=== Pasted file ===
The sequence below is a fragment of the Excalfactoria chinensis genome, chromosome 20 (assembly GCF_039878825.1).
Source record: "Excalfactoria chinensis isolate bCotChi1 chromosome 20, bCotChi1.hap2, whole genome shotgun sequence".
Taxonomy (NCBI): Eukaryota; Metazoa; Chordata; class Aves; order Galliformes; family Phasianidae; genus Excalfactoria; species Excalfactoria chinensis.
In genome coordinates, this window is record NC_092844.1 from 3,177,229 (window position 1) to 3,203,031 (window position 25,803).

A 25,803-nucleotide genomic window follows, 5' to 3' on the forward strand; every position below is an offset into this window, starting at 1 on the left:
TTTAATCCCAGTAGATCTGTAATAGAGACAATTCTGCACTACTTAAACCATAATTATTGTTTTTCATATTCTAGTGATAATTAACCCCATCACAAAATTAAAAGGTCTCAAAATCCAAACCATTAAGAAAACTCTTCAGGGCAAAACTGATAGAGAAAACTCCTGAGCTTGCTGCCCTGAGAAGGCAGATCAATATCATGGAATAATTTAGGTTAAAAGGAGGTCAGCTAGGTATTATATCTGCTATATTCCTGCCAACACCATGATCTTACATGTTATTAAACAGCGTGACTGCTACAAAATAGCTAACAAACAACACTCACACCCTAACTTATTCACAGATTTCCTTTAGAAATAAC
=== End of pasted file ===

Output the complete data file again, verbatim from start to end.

The sequence below is a fragment of the Excalfactoria chinensis genome, chromosome 20 (assembly GCF_039878825.1).
Source record: "Excalfactoria chinensis isolate bCotChi1 chromosome 20, bCotChi1.hap2, whole genome shotgun sequence".
Taxonomy (NCBI): Eukaryota; Metazoa; Chordata; class Aves; order Galliformes; family Phasianidae; genus Excalfactoria; species Excalfactoria chinensis.
In genome coordinates, this window is record NC_092844.1 from 3,177,229 (window position 1) to 3,203,031 (window position 25,803).

A 25,803-nucleotide genomic window follows, 5' to 3' on the forward strand; every position below is an offset into this window, starting at 1 on the left:
TTTAATCCCAGTAGATCTGTAATAGAGACAATTCTGCACTACTTAAACCATAATTATTGTTTTTCATATTCTAGTGATAATTAACCCCATCACAAAATTAAAAGGTCTCAAAATCCAAACCATTAAGAAAACTCTTCAGGGCAAAACTGATAGAGAAAACTCCTGAGCTTGCTGCCCTGAGAAGGCAGATCAATATCATGGAATAATTTAGGTTAAAAGGAGGTCAGCTAGGTATTATATCTGCTATATTCCTGCCAACACCATGATCTTACATGTTATTAAACAGCGTGACTGCTACAAAATAGCTAACAAACAACACTCACACCCTAACTTATTCACAGATTTCCTTTAGAAATAAC